It can be quite tempting to use divs all around our page and call it a day, but that's not a practice you should use. Semantic tags help us know the meaning of the content and more importantly, it provides correctly organized content for screen readers, and at the end of the day we all love good accessibility practices!
Being a good A11y, among other things, means semantically separating the content on your page, but how do we do that?
Semantic tags are those that identify the content they hold; they follow a structure and certain peculiarities, and the best part? There are over 100 of which you can choose from!
So before trying to 're-invent the wheel' have a look and see if a tag already exists for that element.
I'll walk you through the most used tags we can use to replace .divs:
Basic web development structure tags
- header: used to identify the header of the page, it can have the logo of the company, a navigation or search bar, or any other elements.
- navigation: or nav is used to contain the navigation links.
- main: it includes content related to the central idea of the page.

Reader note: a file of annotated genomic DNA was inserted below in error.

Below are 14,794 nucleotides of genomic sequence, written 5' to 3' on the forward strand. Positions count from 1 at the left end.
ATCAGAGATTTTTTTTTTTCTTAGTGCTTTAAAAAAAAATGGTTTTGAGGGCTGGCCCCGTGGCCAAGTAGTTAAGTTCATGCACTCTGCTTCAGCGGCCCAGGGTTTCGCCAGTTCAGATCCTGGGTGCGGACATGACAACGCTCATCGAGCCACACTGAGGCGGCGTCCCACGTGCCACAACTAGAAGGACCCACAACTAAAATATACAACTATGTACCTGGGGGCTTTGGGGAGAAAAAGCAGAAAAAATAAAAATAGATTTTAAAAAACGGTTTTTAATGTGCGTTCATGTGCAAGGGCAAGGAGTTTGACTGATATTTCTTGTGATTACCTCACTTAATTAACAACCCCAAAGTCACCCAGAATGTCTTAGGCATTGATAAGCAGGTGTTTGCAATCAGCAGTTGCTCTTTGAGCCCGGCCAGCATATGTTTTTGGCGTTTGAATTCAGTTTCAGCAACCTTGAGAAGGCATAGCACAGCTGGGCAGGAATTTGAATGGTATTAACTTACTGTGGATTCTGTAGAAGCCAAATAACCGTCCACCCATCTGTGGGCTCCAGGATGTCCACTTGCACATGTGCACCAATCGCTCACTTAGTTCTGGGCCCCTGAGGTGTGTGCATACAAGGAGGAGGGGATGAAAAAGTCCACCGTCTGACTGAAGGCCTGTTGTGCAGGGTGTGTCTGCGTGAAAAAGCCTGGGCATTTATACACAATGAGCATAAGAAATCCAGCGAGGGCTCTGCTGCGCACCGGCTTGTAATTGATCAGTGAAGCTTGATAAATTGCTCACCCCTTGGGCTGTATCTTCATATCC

- h1 - h6: headings of the page. It's preferred to only use ONE h1 element with higher hierarchy.
<h1></h1> <h2></h2> <h3></h3> <h4></h4> <h5></h5> <h6></h6>
- aside: contains content -aside- directly related to the main element.
- section: identifies a section of the main element.
- article: identifies independent content of the main element.
- p: for paragraphs or blocks of text.
- button: made to identify clickable buttons.
- img: holds images of the page.
<img src="" alt=""></img>
- footer: mostly contains information about the author or copyright.
How would this look like?
Can also be like this:
Pretty neat huh! The possibilities are endless with how you organize your content.
Sooo... Should i get rid of divs?
Absolutely not! This is not the idea of this article, my friend. Divs are necessary, but they are considered non-semantic elements -just like the tag- which means they don't provide information about their content, making it awful for screen readers.
It can still be used to group elements with the tags we've seen so far; it is merely a pure container.
Some tips for accessibility with semantic HTML
- Use ONE h1 per page, mostly for the main title.
- Make sure other headings represent the content they're holding.
- Use buttons! Don't go using span tags or 'click here' links.
- Links should have correct and descriptive names.
- Don't skip alt text on images.
- Add labels to input fields.
- Have the same functionality from :hover to :focus, some people are not using the mouse.
- Don't be afraid of adding white space and making content readable.
Thank you so much for reading!! :) I hope you learned something new today.
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